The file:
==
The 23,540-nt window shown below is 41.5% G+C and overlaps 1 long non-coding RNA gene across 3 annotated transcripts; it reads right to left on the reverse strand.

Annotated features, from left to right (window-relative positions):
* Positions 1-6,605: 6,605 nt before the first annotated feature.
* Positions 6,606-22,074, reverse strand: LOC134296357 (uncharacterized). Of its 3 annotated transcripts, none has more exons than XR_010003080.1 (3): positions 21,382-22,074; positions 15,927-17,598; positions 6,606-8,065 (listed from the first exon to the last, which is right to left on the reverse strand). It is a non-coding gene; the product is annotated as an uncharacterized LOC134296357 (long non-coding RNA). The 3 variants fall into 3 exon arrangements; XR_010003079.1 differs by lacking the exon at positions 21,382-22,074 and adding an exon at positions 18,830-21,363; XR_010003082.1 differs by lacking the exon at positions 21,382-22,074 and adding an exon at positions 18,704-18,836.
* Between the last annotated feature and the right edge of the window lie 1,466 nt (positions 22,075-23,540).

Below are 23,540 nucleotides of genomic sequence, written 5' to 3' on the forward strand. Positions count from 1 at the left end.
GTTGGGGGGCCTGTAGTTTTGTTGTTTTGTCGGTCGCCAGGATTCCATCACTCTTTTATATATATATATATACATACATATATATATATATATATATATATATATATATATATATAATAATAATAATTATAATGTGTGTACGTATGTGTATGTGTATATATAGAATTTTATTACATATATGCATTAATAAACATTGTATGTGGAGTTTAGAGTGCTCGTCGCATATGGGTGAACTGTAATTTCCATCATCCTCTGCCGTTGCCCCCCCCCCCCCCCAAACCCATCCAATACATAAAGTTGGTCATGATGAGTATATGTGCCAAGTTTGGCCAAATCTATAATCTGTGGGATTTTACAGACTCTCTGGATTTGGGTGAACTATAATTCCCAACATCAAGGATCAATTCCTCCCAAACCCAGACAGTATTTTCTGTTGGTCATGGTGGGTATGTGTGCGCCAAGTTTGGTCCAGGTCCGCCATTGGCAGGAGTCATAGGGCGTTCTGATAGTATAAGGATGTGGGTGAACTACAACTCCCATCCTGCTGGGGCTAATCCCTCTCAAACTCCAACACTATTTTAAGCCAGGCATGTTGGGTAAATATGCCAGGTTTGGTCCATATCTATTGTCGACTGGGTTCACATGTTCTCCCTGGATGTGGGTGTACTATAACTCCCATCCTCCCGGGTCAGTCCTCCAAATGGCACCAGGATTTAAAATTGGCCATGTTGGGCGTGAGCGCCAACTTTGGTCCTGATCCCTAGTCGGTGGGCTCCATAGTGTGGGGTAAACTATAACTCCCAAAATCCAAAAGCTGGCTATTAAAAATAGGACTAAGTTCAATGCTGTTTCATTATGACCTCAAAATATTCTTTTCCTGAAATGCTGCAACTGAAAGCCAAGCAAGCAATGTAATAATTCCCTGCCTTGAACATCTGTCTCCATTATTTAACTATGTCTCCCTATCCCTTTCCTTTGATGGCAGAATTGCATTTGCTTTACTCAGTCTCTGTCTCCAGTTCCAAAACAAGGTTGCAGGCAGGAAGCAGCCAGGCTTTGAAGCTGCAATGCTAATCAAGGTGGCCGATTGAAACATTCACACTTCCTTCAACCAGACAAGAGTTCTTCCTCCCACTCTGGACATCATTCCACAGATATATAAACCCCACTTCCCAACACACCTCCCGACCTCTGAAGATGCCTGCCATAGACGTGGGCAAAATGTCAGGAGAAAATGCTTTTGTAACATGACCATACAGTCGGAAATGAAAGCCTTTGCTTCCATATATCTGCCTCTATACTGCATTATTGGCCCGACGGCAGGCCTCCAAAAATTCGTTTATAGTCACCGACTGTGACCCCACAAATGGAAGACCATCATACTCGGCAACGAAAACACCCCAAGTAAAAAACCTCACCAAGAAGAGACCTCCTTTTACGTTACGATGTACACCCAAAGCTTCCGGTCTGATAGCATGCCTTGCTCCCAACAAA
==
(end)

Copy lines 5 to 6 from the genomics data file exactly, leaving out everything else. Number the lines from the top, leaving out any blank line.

* Between the last annotated feature and the right edge of the window lie 1,466 nt (positions 22,075-23,540).

Below are 23,540 nucleotides of genomic sequence, written 5' to 3' on the forward strand. Positions count from 1 at the left end.